Laugh: Settlement

This is the tenth year that I have lived in the United Kingdom. It was just a few weeks ago, when I bought solar-powered garden fairy lights and was surprised that they didn’t work, that I realised there is still a lot I don’t understand about life over here, starting with the fact that THERE IS NO SUN IN DECEMBER TO POWER ANYTHING!

I will never forget the day I arrived, fresh off the boat plane, at Heathrow airport, quivering in my coat as I queued in the passport control hall filled with cctv lenses blinking, officers stamping papers, scanning and some people being ushered into interview rooms, desperately afraid that I would be deported. I had all the correct paperwork, but I had heard so many horror stories of fellow Saffas being turned around and despatched back home that it was a profound reality I wrestled with as I inched along the painful line. Thankfully they let me in!

I think I did a pretty good job adjusting to life in England…I don’t wear my coat indoors anymore and I have a Tesco clubcard. After I got over the initial shock that nobody speaks the queen’s english and the realisation that I would have to ‘speak different’ to be understood, I assimilated well. I will never forget my first shopping trip to what I thought was the biggest supermarket in the entire world (it turned out to be an average-sized Tesco) where you could BUY BEER and CLOTHES and KITCHEN KNIVES, alongside DECAF Earl Grey Tea! Maldon Salt (which cost five times more in SA) and the variety of choice was astounding: 20 different types laundry detergent, 50 different types of cereal. I had no idea which brands were good, which were overpriced and which were downright crappy. That took quite a few years to figure out!

And in spite of all the new things I’ve learnt and the way of life I have adopted and made my own, there are moments where I still feel like a complete and utter foreigner. Here are a few things that I still don’t quite understand: 

  • The national obsession with cheddar cheese. There are so many different types of cheddar in the supermarkets and I have no idea what the difference is between mature, extra mature and mild – it all crumbles and is completely awkward to slice or grate.
  • Wallpaper. In South Africa we just paint our walls. In some circles it would be regarded as terribly pretentious to have wallpaper. I have no clue what is stylish when it comes to wallpaper. The very thought that I would have to commit to one particular pattern on my walls for an indefinite amount of time makes me break out in a cold sweat. And from what I’ve heard, the process of removing wallpaper is a lot more complicated than just painting over a wall.
  • Yorkshire puddings. Doughy, chewy air that are impossible to cut properly with a knife – or at least it always goes weird when I try. I don’t fully understand the protocol…are you meant to eat the pudding on it’s own with gravy? When I do that I generally feel ‘is this it?’ which I don’t get with the carrots or potatoes, for example. I can’t say a Yorkshire pudding has ever ‘completed’ a Sunday roast for me.
  • Free cash machines. Doesn’t anybody find it funny that there are machines labelled ‘FREE  CASH’!? I understand it means you don’t get charged for cash withdrawals…but it always makes me smile…it’s like they’re just giving it away, just because….you know, like FREE EGGS for FREE BEDS.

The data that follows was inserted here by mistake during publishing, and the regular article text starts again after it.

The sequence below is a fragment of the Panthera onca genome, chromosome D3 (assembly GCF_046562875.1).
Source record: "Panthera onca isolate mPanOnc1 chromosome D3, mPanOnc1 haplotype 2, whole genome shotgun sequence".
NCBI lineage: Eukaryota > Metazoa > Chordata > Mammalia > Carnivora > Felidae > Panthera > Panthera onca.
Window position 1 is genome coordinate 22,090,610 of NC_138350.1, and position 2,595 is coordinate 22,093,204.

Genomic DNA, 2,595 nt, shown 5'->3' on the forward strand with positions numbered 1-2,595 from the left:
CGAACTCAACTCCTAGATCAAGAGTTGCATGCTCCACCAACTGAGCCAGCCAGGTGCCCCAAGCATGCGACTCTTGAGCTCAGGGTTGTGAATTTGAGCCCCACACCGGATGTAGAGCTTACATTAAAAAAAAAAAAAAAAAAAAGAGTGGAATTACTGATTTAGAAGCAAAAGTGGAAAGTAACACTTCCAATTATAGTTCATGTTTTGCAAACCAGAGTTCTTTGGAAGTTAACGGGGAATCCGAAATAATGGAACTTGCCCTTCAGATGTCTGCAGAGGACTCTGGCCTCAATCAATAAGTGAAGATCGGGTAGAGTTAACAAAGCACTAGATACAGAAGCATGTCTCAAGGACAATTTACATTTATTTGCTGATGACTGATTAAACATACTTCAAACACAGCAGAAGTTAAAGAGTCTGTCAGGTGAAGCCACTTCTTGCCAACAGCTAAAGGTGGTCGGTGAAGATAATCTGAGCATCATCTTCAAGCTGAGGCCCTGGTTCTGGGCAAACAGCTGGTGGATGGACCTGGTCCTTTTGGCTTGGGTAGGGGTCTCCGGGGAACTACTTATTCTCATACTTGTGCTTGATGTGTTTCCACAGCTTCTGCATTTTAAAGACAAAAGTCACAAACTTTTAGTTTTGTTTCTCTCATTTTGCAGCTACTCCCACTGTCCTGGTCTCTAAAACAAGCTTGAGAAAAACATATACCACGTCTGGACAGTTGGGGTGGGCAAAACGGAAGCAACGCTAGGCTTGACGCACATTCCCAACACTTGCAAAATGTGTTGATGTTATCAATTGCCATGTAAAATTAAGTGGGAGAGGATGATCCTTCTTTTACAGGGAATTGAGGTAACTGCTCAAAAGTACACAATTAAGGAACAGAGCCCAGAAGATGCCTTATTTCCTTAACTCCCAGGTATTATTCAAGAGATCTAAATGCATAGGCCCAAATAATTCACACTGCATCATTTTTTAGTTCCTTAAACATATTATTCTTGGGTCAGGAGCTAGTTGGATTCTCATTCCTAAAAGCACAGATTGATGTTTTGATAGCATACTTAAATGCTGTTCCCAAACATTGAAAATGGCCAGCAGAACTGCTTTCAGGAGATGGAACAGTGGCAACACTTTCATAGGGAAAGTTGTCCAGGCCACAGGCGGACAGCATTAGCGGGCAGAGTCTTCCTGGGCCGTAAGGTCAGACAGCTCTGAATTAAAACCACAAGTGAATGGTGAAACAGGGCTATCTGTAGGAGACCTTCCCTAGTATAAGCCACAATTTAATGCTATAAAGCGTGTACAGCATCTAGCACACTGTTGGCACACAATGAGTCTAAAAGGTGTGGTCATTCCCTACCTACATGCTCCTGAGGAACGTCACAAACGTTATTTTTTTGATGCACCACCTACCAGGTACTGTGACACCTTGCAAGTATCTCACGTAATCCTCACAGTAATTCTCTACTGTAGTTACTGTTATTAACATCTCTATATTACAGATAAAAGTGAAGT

• Fake fireplaces. I don’t know, maybe it’s because in South Africa if you want a braai you just light a real fire, the concept of a fireplace that isn’t a ‘real’ fireplace was quite hilarious to me the first time I came across one. If your house doesn’t have an actual fireplace you can make one that looks like one but isn’t one – it’s quite brilliant really! They can be electric or gas, they can be ultra modern with pebbles that light up like coals or you can have a screen with a fake flame that flickers like the real thing…again the choice is astounding. Like the wallpaper issue, I wouldn’t know where to start if I had to get one!
  • Conservatories. Okay so these look lovely but I’ve realised there are some unwritten rules and a logic that only British people understand how you furnish a conservatory (for instance, you can’t just put any couch in one! you can’t hang curtains in them!). Do you put heating in a conservatory? If not then you can’t really use it in winter…so what do you put in a room you can only use a few months in a year. It remains a terribly foreign concept to me!
  • Parking on the street. You guys, the streets in England are ridiculously narrow (and don’t get me started on the country lanes) and yet people PARK ON THE STREET  in both directions so that only one car can get through at a time and this doesn’t seem to be a problem for anyone!!! **white knuckles** The first time I parked on the street like that I was sure to get back to a car totally written off, but there it was, without the faintest of scratches – people had simply driven past it and not into it (?!). I do still hold my breath and avoid parking on the street where I can, but I have learnt to place a bit of trust in this ‘system’.

So one day, when I get my British citizenship you’re all invited over to celebrate in my new conservatory next to my fake fireplace and wallpapered hall for some cheddar cheese and Yorkshire puddings…and you can all park precariously on the road outside my house. That would be most appropriate I think!